In addition, the depletion of groundwater in agricultural areas will pose risks to national and global food markets in the next decade, threatening “social disruption.” The U.S. intelligence community has also identified water management, particularly the mitigation of trans-border riparian risks, as a source of major concern in the next three decades.

A November 2012, National Research Council (NRC) report commissioned by the CIA, titled “Climate and Social Stress: Implications for Security Analysis”, found that climate change causes considerable stress to the people of affected areas.

“Security analysts should anticipate that over the next decade, droughts, heat waves, storms, or other climate events of surprising intensity or duration will stress communities, societies, governments, and the globally integrated systems that support human well-being.”

According to a December 2012 National Intelligence Council report titled “Global Trends 2030,” climate change will force migration and exacerbate existing social tensions surrounding resources and other environmental factors, which will in turn lead to conflicts.

The report notes that critical resources of food, water and energy will be adversely impacted. Climate change along with water shortages will impact agricultural production at the same time as increased energy demands may limit the amount of raw materials available to make fertilizers.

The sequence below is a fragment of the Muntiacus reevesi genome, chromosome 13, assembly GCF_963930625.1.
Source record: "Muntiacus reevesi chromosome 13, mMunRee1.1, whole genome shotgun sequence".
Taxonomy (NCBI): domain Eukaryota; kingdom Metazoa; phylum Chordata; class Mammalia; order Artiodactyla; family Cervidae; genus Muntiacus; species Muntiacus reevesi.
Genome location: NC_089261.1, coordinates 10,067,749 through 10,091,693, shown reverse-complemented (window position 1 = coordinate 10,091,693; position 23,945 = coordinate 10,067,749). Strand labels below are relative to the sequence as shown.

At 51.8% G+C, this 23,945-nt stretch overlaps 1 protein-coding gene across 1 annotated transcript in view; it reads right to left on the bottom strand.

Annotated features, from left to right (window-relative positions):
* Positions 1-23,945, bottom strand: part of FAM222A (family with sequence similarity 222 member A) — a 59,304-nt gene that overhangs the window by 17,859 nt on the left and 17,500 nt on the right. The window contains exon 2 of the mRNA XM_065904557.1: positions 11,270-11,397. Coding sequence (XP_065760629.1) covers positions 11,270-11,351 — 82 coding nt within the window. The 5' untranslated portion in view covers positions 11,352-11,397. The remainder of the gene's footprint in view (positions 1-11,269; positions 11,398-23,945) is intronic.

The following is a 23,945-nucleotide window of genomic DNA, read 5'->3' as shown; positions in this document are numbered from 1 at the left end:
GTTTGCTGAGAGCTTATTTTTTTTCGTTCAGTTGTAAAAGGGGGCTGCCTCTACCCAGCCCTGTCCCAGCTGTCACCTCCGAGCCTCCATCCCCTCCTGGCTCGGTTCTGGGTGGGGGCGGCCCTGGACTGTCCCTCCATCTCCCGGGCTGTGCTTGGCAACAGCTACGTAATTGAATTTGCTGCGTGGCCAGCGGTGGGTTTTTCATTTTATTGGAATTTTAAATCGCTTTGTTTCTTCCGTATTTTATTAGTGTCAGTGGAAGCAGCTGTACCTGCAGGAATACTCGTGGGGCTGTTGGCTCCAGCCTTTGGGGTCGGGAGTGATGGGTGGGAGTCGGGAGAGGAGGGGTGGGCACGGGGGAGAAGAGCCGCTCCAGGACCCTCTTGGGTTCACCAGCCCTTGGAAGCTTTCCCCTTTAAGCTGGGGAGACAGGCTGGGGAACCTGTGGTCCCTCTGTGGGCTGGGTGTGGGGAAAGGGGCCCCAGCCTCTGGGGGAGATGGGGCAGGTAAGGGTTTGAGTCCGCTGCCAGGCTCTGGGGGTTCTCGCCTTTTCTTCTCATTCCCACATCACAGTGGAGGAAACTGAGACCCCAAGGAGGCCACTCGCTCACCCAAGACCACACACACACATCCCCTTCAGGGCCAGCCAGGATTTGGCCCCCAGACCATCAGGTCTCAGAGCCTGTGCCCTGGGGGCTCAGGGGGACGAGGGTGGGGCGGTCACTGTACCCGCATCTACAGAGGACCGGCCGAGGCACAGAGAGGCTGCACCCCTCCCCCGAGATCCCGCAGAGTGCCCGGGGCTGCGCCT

Climate change will constrain natural resources, drive migration, and exacerbate tensions globally. The report says that climate change and extreme weather will be key factors fueling tensions over access to food, water, and energy.

“…many developing and fragile states-such as in Sub-Saharan Africa- face increasing strains from resource constraints and climate change, pitting different tribal and ethnic groups against one another and accentuating the separation of various identities. Ideology is likely to be particularly powerful and socially destructive when the need for basic resources exacerbates already existing tensions between tribal, ethnic, religious, and national groups.”

According to the report, the impacts of climate change will be particularly acute in Asia where monsoons are crucial to the growing season. The report further predicts that increasing global temperatures could provoke conflict between Europe and Russia.

A March 2013, Worldwide Threat Assessment of the US Intelligence Community, reiterates the idea that a changing climate and competition for natural resources can fuel tensions and conflicts.

The report reviews how competition for scarce resources (food, water, minerals, and energy) “are growing security threats.” It also explores how extreme weather events can cause a host of problems ranging from disruptions in the food and energy supply, human migrations, riots, civil disobedience and vandalism, all of which can exacerbate state weakness.

Not only can climate change increase the price of food, when combined with population growth it can also increase the risk of conflict between farmers and livestock owners. This is especially true in sub-Saharan Africa and Central Asia. We can also expect to see more disputes over fisheries as water scarcity becomes a growing problem in major river basins, and as marine fisheries are depleted.

The growing scarcity of freshwater due to climate change and extreme weather are expected to combine to harm the economic performance of important US trading partners. As noted in the report,”many countries are using groundwater faster than aquifers can replenish in order to satisfy food demand.”